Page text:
The next aspect I wanted to focus on was that iconic double peak logo. I originally told Steve I would use the same logo design as the titanium Peak. It worked well on the titanium counterpart, but It had slipped my mind that the design was laser engraved onto the surface - not pad printed. I wanted that contrast of the logo to pop out in color. I had done laser engraving on plastic before, so I knew the laser engraving could only turn out grey on polycarbonate. That projection of the two peaks were so iconic but it felt wrong if I couldn't do it in that bright blue color. I thought the easiest solution was to print the logo directly on the curved surface but the factory claimed it would not be possible to print something like that, especially with the blue fade. I had week long emails back and fourth seeing if there was some sort of fixture or design change we could do to print that logo on with no avail. It literally was a case of "back to the drawing board". Frustratingly, their limitations of printing on a mostly flat surface meant that I could only print on the highwall portion of the yoyo. I actually came to the conclusion that we would leave the yoyo blank. But I brainstormed a few ideas, and a month or two later a slightly more subtle ring logo that complemented the white pads was developed - something that is hidden unless you open the yoyo up. I felt this design queue was a much better solution then just leaving it totally blank and it also respectively preserves the allure of the original Painted Peak.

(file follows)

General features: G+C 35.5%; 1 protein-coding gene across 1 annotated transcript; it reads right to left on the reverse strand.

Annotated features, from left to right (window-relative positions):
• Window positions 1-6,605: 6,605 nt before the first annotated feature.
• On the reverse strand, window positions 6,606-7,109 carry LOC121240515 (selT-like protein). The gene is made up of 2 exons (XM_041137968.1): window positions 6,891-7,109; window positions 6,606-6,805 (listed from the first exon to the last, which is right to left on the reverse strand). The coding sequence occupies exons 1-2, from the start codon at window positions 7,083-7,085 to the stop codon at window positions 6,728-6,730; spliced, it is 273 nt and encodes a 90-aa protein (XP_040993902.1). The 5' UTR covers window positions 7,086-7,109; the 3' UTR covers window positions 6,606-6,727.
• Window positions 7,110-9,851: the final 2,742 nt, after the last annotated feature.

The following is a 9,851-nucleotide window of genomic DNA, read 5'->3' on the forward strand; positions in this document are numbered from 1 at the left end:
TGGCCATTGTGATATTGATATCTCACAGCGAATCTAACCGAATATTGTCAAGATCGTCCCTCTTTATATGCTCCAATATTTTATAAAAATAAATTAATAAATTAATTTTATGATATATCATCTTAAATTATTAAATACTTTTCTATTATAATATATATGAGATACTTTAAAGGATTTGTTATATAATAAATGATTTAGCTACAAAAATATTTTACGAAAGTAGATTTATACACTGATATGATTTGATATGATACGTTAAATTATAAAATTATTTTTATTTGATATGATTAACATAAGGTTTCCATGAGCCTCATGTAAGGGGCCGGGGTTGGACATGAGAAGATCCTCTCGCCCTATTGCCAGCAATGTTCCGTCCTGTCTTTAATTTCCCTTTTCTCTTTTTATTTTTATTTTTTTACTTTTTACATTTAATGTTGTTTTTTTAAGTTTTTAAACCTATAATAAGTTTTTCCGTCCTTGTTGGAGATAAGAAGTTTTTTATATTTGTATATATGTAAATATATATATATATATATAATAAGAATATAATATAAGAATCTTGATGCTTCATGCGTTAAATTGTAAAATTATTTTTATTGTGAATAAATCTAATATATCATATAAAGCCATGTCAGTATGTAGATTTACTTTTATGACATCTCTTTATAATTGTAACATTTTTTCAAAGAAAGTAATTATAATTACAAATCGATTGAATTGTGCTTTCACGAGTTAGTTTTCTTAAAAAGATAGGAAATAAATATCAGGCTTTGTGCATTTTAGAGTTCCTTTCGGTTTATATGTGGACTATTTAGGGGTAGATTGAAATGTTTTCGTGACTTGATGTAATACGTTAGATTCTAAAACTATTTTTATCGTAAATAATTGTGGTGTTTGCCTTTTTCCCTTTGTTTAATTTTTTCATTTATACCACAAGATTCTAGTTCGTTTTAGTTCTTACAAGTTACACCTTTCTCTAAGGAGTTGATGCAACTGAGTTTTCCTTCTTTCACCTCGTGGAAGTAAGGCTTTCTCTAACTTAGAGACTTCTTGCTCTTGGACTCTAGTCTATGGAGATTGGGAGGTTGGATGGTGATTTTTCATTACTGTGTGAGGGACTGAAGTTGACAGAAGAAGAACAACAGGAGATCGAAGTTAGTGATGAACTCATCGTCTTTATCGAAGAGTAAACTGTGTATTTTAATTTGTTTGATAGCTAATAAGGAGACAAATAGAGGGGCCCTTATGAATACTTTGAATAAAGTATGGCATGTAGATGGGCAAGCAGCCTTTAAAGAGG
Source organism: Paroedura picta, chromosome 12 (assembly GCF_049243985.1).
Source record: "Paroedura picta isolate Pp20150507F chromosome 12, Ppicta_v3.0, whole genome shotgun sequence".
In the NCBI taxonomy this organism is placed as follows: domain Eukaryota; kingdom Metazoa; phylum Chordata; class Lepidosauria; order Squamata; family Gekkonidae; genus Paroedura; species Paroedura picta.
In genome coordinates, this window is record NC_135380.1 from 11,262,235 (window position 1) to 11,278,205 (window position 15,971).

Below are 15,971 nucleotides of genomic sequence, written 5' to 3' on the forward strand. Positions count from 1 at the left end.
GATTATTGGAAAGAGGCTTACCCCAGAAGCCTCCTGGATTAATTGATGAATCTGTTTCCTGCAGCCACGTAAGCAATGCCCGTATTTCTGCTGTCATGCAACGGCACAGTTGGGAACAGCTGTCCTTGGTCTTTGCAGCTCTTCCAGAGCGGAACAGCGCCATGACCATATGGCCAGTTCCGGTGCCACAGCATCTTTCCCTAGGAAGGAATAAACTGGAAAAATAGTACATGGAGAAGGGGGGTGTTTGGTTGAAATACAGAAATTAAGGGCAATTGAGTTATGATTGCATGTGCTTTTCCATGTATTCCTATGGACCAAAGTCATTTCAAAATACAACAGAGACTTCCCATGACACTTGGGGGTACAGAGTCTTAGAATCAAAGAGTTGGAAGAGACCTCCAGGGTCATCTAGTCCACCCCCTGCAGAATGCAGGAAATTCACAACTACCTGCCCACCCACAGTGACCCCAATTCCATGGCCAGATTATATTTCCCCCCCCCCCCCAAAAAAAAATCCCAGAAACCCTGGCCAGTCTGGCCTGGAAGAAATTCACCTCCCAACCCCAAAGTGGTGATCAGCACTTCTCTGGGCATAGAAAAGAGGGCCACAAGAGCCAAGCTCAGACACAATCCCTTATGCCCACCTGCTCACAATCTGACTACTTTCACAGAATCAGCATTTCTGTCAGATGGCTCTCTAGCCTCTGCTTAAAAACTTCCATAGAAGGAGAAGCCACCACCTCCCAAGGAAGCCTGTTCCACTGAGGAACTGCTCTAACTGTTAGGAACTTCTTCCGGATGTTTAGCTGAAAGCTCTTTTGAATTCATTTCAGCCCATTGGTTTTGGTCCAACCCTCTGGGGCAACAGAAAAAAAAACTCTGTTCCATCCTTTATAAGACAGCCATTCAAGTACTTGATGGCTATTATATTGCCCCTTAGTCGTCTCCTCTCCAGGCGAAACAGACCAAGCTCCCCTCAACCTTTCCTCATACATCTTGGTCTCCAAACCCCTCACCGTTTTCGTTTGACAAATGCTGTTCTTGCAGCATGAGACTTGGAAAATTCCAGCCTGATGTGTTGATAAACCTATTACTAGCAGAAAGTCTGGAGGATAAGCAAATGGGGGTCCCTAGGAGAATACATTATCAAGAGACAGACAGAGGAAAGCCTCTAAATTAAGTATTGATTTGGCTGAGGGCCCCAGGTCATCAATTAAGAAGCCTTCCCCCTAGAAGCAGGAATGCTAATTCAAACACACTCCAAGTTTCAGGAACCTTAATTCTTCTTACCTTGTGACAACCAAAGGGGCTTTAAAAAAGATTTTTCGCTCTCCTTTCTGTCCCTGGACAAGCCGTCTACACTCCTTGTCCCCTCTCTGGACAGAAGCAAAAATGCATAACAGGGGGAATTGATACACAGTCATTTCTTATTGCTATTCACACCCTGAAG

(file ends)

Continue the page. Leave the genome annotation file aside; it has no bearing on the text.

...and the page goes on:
Me and Steve hopped on a call and ended up deciding on three initial run colors - A white and blue to compliment the original peak and an Orange that actually turned out a bit more caramel after the first prototype color samples. It added really nice contrast to the blue, and made the white CLYW Snow Tire pads and white ring logo pop out, as seen by the photos. I had stayed with Alec Campbell in December for a New York yoyo event, and he had this beautiful first run orange/peach coloured peak that had a very mid-century modern feel to it - much like this caramel orange. It definitely isn't the exact same shade but the inspiration of a more mature colorway was maybe the concept I was inspired by. Because of this, I went with the more subtle orange that was offered in the first sample then our original brighter orange pantone. It has slowly been my go to color when using now, but of course I still expect the iconic blue or white to be the more popular choice.